I'm a woman in my mid-20s. In the last year, I've noticed that a number of my core friends have begun to exhibit traits and values that I don't really identify with. I do my best to show up for them, but when I go through a hard time, they don't seem all that concerned with my well-being. However, I have a history with these people, so I feel I owe them my loyalty.
The fact that something has gone on for a while is not reason for it to continue. Take the long "history" of people eating people — dating back 100,000-plus years and still occasionally (though criminally) practiced today. These days, sure, there are restaurants that specialize in "traditional fare," but their entrees tend to be roasted leg of lamb — as opposed to roasted leg of Bruce.
Likewise, the "because history!" argument for staying with a friend ("We've been in each other's lives for 17 years!") is not reason to braid each other's hair and skip off together into year 18. "History" in the friendship context often means having lots of shared experiences (especially misadventures like ending up side-by-side in the back of a police car after getting caught shoplifting at age 10).
Some of these "historical" experiences — like your friend being there for you in tough times — can make you feel you've got an unpaid bill to work off, endlessly indentured friendservant-style. But do you actually owe them? Doing good for you probably did some good for them.
Research by psychologist Sonja Lyubomirsky finds that two of the most effective ways we can make ourselves meaningfully happier are regularly "practicing acts of kindness" and "nurturing social relationships." You might also consider that a friend who helped you surely did it by choice — not because you held her at gunpoint and demanded, "Listen to me sob about my ex for 26 hours straight!"
However, because we're prone to feel guilty asking ourselves the legit (and healthy) question, "Hey, what do I get out of this friendship?", we often end up populating our lives with fair-weather friends: there for us whenever they're in need. Granted, friendship is not always 50/50. However, if the give and take balance is generally 5/95, your friendship is less a friendship than a usership with a nicer name.
We tend to be hard on ourselves if we end up with a collection of toxic friends — or friends who aren't bad people but just aren't good people for us. Though we believe we carefully handpick our friends according to shared values, attitudes, and interests, the formation of our friendships may have more in common with closing our eyes and throwing darts than with some Socratic inner dialogue on a potential friend's merits. Psychologist Mitja Back finds we often form friendships through "mere proximity" —like being next-door neighbors or being assigned to sit next to each other for a semester in a college class.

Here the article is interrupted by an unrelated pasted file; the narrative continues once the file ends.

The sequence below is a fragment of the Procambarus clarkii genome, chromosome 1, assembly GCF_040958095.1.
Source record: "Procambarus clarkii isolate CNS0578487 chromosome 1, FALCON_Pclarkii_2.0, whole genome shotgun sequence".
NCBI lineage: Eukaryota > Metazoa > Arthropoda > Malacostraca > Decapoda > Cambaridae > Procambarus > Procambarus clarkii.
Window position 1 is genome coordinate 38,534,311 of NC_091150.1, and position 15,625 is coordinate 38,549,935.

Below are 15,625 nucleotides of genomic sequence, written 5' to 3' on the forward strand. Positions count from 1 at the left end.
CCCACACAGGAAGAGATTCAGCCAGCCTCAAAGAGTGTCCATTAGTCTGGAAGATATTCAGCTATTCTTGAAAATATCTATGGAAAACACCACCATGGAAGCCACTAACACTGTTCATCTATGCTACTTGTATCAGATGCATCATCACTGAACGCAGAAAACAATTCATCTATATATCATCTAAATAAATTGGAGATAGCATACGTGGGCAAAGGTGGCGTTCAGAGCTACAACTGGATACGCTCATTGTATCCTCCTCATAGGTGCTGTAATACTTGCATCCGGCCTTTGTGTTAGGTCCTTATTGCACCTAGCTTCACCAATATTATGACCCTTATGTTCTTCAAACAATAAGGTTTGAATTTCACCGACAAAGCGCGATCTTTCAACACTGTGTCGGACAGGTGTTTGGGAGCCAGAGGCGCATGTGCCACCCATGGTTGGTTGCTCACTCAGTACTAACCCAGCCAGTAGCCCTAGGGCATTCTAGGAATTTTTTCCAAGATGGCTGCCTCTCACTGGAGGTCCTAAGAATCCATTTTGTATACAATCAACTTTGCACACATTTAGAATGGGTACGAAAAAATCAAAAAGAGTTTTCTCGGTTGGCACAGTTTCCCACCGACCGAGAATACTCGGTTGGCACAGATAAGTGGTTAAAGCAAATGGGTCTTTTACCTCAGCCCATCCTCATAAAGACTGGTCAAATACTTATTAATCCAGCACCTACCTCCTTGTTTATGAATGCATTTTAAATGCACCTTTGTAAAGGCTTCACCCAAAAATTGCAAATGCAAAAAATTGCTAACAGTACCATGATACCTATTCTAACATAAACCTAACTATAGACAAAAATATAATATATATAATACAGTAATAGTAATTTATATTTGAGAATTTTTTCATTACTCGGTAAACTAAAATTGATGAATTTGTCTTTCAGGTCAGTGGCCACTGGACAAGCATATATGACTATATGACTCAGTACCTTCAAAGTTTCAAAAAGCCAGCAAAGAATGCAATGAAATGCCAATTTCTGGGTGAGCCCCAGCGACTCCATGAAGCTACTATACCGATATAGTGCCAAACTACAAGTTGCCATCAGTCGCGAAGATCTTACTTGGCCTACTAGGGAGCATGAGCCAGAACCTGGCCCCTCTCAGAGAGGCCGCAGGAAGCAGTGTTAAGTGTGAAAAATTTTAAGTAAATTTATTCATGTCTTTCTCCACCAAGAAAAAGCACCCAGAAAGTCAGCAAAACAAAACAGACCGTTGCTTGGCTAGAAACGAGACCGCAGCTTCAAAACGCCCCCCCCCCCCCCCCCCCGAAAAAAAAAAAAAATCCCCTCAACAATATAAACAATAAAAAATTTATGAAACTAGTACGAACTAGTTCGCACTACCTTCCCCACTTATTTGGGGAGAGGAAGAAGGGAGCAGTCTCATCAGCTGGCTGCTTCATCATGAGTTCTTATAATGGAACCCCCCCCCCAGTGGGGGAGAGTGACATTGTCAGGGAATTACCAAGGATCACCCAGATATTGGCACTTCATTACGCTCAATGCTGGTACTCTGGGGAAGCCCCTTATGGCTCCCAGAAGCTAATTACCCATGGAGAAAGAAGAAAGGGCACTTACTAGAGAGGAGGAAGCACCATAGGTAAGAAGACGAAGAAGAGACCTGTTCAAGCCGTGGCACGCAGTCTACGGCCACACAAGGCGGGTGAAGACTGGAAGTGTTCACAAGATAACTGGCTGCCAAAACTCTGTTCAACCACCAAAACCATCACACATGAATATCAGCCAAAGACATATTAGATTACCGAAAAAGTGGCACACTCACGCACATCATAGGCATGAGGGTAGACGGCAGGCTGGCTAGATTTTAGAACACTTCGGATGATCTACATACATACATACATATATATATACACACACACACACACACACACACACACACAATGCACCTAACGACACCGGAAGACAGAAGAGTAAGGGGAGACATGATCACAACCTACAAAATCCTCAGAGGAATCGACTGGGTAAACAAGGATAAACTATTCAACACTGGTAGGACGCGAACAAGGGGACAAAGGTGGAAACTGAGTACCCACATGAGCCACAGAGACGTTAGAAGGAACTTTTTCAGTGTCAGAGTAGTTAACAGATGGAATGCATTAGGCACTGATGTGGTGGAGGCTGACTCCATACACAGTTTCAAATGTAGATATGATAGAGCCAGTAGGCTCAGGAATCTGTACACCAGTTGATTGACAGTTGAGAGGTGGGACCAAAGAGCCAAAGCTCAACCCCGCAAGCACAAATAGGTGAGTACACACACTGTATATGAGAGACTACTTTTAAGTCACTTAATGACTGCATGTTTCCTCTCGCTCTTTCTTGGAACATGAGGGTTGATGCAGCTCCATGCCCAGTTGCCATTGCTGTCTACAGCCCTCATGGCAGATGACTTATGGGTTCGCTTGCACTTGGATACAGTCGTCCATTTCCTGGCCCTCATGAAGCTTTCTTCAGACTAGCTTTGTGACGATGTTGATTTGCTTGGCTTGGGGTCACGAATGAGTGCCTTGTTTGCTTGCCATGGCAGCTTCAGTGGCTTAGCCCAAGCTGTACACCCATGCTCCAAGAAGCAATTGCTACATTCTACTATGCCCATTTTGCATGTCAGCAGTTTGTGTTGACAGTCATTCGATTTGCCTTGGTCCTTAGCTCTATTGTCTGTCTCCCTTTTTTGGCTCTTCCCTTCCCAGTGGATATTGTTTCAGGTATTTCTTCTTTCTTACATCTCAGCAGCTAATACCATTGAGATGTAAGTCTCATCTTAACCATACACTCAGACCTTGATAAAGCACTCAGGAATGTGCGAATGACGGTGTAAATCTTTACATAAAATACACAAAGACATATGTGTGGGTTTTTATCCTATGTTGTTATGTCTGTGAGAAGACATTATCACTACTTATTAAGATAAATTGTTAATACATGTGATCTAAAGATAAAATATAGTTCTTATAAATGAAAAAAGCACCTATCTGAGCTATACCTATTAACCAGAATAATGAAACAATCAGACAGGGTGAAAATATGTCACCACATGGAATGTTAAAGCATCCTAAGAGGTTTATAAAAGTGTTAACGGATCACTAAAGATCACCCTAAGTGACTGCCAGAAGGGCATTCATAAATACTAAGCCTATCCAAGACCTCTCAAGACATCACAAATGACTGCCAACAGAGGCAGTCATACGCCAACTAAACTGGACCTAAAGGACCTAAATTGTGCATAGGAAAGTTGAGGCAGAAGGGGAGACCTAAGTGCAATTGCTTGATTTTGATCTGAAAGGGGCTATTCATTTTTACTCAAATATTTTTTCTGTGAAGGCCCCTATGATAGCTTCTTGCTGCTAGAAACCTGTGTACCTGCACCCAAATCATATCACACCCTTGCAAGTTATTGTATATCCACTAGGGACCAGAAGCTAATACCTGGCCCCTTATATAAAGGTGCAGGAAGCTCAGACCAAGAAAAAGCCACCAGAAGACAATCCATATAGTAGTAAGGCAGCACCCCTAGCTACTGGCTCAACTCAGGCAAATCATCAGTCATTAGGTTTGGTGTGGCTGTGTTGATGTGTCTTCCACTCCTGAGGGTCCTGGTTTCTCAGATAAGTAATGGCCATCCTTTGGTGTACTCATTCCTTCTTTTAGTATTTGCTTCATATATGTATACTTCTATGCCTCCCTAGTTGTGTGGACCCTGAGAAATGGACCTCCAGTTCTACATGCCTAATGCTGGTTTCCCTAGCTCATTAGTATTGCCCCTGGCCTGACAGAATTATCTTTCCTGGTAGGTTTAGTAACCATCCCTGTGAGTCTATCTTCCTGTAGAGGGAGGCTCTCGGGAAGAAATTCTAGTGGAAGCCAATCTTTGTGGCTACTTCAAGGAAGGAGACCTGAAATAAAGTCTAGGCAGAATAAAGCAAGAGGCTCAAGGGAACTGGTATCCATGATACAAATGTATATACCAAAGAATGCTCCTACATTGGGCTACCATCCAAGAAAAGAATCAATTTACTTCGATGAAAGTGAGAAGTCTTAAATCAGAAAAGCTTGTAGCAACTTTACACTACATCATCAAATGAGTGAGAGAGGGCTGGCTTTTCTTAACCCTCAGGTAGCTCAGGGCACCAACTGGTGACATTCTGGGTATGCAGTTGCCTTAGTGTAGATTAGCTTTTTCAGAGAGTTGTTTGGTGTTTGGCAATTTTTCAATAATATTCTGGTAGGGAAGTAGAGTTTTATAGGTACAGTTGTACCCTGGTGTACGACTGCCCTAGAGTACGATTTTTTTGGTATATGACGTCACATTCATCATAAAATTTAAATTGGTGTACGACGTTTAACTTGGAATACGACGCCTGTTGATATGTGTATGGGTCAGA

Understanding this might help you be as discerning about your social world as you are about your physical one: "Um, maybe that house next to Acme Turn-You-Radioactive Chemicals is not such a steal." This is vital because the sort of people you're frequently around shapes who you are, seeping into your thinking, habits, and motivation. So, it's important to have a "core" group of friends who share your values: the bedrock principles underlying the person you want to be (your ideal self).
These friends, simply by being who they are, will motivate you — monkey see; monkey do! — for example, inspiring you to work harder or smarter. Also, at times when you see nothing but gloom and doom, they'll pop up all human flashlight to point out everything you've got going for you.
This isn't to say you should exile every person in your life who doesn't exactly share your values. Just be sure they're in your life not because they've been there for eons but because you choose to keep them around: They're fun; they share your sick obsession with the 1972 Pinto; or they need you and you feel good giving to them (though they can't give back in equal measure).
If you decide to part company with opportunistic, emotionally toxic "friends," avoid any temptation to take the "Off with your head!" approach — like abruptly disappearing without explanation. This is mean, and it can lead to ugliness and ostracism by mutual friends and acquaintances — as can "constructive" honesty: explaining that you can no longer be friends with such selfish users. It often pays to fade: Simply become increasingly less available...like for those amazing opportunities to devote your entire weekend to helping your bestie move — in exchange for a pepperoni and dust pizza they make you eat in the back of the U-Haul.